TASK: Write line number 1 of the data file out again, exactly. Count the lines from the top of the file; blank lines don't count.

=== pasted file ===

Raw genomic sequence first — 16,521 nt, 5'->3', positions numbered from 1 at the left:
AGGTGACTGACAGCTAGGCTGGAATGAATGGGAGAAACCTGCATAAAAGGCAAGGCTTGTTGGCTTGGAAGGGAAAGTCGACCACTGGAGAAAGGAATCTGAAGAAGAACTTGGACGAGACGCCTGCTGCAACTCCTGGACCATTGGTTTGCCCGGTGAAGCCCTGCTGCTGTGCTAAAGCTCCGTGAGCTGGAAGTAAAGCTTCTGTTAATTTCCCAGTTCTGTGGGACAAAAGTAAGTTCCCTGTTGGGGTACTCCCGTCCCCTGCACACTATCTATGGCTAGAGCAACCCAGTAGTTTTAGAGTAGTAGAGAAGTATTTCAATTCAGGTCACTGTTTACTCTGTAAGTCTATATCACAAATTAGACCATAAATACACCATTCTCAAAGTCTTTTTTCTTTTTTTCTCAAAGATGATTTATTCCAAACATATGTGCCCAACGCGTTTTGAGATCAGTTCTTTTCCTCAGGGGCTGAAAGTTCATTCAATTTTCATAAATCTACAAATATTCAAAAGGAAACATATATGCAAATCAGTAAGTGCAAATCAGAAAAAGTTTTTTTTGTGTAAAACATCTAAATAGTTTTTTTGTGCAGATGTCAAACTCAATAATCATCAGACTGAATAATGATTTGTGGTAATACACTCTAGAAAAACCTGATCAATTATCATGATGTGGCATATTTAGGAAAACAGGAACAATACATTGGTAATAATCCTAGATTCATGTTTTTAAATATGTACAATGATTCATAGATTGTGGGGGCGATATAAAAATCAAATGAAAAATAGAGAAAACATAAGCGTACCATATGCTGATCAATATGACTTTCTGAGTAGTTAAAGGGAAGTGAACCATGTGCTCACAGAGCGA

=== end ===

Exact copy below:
Raw genomic sequence first — 16,521 nt, 5'->3', positions numbered from 1 at the left: